So, points to Deadspin for covering this, but more points off for a misleading clickbaity headline. Developers may hate the mandatory-CBA plan — developers hate mandatory-anything plans — but that doesn’t necessarily make it a good thing.
The Detroit city council was all set to vote last night on the rezoning plan for a Red Wings arena development that could lead to the demolition of two historic downtown hotel buildings, but backed off after Red Wings owner Mike Ilitch’s development company asked them to delay the vote:
Olympia Development of Michigan’s request to delay the vote followed a council committee meeting this morning where a handful of amendments to the zoning request were suggested. One amendment aimed to preserve the historic Hotel Park Avenue. Another suggested changes to the parking deck attached to the arena.
Councilwoman Raquel Castaneda-Lopez said the council’s willingness to honor the developer’s request rather than vote on the changes “shows council’s commitment to wanting to see the project be successful and accommodating.”
Olympia didn’t comment themselves on the reason for the delay request, or even make the request themselves, instead sending a Detroit city planner, Marcell Todd, to pass the word along. Todd says that the proposed amendments presented “a number of obstacles” that the developer isn’t ready to address, so they wanted further council action to wait until they had a plan.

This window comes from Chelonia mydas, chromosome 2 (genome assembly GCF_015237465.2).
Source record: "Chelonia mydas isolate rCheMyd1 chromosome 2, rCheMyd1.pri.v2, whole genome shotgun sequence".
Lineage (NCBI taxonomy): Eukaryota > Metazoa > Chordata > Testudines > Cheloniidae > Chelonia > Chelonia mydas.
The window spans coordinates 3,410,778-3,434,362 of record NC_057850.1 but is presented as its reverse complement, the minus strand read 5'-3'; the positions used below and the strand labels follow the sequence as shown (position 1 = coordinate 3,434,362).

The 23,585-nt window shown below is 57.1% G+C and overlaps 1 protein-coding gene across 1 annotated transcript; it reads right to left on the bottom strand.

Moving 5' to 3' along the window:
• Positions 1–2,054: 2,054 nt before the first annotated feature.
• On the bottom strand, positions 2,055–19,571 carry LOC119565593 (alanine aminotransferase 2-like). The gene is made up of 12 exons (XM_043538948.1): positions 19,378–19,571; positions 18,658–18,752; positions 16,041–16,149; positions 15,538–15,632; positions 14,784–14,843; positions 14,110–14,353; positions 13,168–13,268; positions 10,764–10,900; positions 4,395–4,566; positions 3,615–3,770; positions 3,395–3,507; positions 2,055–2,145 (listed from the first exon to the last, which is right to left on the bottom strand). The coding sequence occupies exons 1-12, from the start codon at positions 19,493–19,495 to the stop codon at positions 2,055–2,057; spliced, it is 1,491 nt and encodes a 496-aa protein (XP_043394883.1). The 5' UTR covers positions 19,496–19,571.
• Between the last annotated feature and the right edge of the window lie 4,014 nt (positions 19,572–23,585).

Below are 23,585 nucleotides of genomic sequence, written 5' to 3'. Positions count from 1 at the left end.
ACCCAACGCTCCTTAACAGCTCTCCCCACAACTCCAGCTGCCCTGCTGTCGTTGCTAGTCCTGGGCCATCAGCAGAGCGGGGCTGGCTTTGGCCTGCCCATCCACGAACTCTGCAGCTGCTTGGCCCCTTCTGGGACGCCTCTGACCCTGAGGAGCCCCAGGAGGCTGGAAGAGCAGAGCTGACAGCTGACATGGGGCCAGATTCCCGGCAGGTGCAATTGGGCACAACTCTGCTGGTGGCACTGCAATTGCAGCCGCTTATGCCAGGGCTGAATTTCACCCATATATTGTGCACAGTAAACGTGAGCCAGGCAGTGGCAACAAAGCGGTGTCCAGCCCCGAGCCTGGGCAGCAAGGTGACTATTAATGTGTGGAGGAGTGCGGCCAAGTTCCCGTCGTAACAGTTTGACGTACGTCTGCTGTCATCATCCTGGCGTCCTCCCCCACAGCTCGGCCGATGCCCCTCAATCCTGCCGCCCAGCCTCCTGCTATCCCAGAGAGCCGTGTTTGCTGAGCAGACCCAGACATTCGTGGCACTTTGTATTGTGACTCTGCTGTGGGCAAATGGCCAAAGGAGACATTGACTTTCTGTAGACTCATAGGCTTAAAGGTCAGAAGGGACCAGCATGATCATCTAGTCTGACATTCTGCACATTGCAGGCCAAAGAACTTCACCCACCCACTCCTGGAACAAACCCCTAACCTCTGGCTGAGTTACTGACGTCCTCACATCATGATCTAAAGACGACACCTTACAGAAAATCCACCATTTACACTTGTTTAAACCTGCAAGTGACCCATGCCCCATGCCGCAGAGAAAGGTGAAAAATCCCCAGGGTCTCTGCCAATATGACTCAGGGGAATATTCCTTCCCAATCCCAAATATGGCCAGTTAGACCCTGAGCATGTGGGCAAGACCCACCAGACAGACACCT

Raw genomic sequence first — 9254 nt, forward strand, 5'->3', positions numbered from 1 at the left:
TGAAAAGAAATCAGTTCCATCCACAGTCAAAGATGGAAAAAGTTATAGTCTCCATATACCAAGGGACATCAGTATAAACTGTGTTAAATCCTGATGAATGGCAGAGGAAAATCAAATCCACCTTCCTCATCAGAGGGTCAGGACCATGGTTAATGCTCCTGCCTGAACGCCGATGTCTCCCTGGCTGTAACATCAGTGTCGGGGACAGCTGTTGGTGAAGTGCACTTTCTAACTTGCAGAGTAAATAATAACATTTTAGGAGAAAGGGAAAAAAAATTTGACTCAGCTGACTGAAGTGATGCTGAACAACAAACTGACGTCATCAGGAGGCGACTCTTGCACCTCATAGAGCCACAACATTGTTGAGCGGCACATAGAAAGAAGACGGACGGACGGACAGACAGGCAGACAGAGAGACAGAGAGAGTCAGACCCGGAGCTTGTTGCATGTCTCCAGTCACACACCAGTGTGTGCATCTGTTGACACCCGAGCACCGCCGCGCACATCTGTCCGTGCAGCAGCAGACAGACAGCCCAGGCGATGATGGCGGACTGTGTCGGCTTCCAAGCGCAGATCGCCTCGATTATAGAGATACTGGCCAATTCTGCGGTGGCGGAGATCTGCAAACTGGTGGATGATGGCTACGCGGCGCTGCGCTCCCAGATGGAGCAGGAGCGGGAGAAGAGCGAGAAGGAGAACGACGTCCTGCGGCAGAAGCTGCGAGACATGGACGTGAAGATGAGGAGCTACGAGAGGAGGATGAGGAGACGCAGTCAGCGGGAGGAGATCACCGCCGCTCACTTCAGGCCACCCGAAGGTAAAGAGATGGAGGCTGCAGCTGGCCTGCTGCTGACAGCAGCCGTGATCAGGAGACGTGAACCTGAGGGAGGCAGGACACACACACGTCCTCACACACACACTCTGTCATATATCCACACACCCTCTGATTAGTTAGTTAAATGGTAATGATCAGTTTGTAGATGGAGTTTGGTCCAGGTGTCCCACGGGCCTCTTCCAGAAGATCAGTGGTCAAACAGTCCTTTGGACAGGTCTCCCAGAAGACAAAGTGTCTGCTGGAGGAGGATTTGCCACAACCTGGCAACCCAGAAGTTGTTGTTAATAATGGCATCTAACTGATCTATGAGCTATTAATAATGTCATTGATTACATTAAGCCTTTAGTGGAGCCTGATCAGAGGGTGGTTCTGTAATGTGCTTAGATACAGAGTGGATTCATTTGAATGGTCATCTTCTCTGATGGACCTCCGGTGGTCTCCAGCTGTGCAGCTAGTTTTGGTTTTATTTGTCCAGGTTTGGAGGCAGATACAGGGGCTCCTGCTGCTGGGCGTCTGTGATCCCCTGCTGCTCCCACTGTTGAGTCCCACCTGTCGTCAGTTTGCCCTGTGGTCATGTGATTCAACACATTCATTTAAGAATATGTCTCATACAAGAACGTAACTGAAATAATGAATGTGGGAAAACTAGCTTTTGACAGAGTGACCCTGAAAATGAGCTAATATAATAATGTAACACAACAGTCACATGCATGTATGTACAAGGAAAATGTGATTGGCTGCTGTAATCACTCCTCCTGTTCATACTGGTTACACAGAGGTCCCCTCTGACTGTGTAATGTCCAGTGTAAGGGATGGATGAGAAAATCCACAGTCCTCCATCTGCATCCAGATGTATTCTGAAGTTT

This is actually all pretty healthy — negotiations out in public! taking time to consider the implications of new proposals! — especially compared to how things work in some other cities. It’s still just a mite unnerving, though, to have the city council setting its agenda based on what developers tell them to do via the intermediary of a city staffer. Not surprising, mind you, just unnerving.
The Detroit Red Wings arena plans have hit … not exactly a snag, but possibly a speed bump, as city residents have belatedly realized that the area Red Wings owner Mike Ilitch is asking to have rezoned for development includes two historic hotel buildings, and Ilitch hasn’t specified whether he’d preserve them or raze them. And the city council is desperately interested in this matter:
On Thursday, a crowd of residents, activists and representatives of the Ilitches’ company, Olympia Development of Michigan, packed the council chambers for a committee meeting on the issue, but only two council members — Brenda Jones and Andre Spivey — showed up. The predicament left the council without a quorum and unable to ask questions.
Okay, somewhat less than desperately, then. The council has a hearing on Tuesday at which it could vote on the rezoning, or could kick everything back to January, depending on how committed it is to this whole “asking questions before voting” thing.
Did Detroit let Lions and Red Wings stall on water bills while punishing residents? Definitely maybe